On Feb. 24, 2020, the U.S. Citizenship and Immigration Services (USCIS) implemented the inadmissibility on public charge ground final rule nationwide. Under the rule, most US permanent resident applicants were subject to inadmissibility determinations based on likelihood of receiving certain public benefits at any time in the future. USCIS considered factors like an alien’s age, health, family status, assets, resources, and financial status, education and skills, among others, in order to determine whether the alien is likely at any time to become a public charge. The key benefits considered for the purpose of the rule included: any federal, state, local cash assistance and cash benefit programs for income maintenance, supplemental security income, food stamps, Section 8 housing assistance and most forms of federally funded Medicaid.
Immigrants who are subject to the public charge rule were required to file Form I- 944 (Declaration of Self-Sufficiency). USCIS used the form to collect extensive information and evidence concerning the potential immigrant’s income or financial situation to determine whether he or she is more likely than not to need to obtain public benefits for a certain period.
On July 29, 2020, in Make the Road NY et al. v. Cuccinelli, et al., the U.S. District Court for the Southern District of New York (SDNY) enjoined the Department of Homeland Security (DHS) from “enforcing, applying, implementing, or treating as effective the inadmissibility on public charge grounds rule for any period during which there is a declared national health emergency in response to the COVID-19 outbreak.”
Following that injunction, USCIS issued a guidance, stating that as long as the July 29, 2020 SDNY decision remained in effect, it would adjudicate applications for adjustment of status consistent with regulations in place before the public charge rule was implemented on February 24, 2020. As a result, for applications that are adjudicated on or after July 29, 2020, USCIS will not consider any information provided by an applicant or petitioner that only relates to the receipt of public benefits, including information provided on the Form I-944 or any supporting documentation included with that form. In addition, applications or petitions postmarked on or after July 29, 2020, should not include the Form I-944 or provide information about the receipt of public benefits on all the relevant applications.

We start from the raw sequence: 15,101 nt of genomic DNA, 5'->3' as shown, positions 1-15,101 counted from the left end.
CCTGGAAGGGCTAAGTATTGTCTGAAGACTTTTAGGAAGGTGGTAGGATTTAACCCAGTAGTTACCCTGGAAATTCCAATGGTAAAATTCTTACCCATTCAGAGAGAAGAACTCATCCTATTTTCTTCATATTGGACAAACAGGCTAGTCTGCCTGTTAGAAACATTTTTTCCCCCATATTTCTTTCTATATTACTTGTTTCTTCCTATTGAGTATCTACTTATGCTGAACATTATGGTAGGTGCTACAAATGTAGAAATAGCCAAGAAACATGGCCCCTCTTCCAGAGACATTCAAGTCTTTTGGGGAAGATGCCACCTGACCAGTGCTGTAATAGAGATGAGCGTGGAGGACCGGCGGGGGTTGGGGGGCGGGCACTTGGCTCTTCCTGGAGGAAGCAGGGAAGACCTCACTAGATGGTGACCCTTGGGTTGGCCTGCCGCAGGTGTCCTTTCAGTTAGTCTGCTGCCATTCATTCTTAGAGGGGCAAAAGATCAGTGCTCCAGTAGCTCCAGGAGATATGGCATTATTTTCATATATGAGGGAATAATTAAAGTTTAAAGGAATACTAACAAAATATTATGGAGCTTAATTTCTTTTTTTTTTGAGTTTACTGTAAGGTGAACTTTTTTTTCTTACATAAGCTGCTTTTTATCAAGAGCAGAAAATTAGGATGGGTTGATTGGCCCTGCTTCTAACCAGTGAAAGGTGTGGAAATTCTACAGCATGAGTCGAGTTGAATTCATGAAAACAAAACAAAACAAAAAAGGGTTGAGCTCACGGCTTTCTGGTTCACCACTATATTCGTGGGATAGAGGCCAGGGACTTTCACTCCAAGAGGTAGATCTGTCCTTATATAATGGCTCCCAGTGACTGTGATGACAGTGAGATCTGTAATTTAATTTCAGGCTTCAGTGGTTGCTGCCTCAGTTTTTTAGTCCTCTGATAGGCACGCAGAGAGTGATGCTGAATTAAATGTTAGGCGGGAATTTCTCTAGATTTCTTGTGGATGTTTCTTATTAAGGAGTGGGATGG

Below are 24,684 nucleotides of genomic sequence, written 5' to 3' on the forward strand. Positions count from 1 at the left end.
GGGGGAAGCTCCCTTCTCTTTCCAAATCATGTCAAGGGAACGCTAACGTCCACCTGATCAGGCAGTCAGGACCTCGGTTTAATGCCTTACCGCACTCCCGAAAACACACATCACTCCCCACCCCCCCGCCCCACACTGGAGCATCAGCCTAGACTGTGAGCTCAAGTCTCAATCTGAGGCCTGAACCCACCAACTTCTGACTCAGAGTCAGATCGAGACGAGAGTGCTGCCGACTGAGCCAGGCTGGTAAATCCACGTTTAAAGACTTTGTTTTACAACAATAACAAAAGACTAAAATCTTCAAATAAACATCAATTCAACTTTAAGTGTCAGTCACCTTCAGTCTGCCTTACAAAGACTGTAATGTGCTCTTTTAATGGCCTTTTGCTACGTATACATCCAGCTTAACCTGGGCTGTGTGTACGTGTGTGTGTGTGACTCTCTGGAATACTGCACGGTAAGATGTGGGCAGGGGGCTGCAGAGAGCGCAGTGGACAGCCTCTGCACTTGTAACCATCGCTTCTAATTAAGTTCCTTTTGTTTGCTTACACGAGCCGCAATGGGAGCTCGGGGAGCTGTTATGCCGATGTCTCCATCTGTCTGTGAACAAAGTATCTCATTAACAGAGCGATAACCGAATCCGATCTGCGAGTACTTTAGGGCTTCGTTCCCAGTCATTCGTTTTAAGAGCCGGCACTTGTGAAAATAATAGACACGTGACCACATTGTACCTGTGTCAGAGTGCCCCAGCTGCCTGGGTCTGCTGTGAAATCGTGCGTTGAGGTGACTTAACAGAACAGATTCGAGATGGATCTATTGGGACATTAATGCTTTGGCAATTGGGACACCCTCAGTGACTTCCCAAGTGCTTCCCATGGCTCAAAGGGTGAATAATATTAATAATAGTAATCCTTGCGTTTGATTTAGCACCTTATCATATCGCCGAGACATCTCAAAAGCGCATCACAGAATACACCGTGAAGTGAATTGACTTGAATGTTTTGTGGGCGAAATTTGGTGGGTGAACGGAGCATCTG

However, on August 12, 2020, the Second Circuit Court of Appeals limited the scope of the injunction to only New York, Connecticut, and Vermont. Nonetheless, USCIS has not provided any further guidance on whether or not it intends to resume the implementation of the rule, meaning that its guidance on non-implementation nationwide may remain in effect until the court has had an opportunity to decide the substantive issues in the matter.
Eric Nwaubani is the Managing Attorney of Law Group International Chartered, and has experience in all aspects of immigration law.
If you have questions about public charge or any other immigration issues, contact us today at email@example.com or call 202-349-5784.
This update has been provided by the author for informational purposes only and are not legal advice or counsel. Transmission of the information is not intended to create, and receipt does not constitute, an attorney-client relationship. This information is not provided in the course of an attorney-client relationship and is not intended to constitute legal advice or to substitute for obtaining legal advice from an attorney.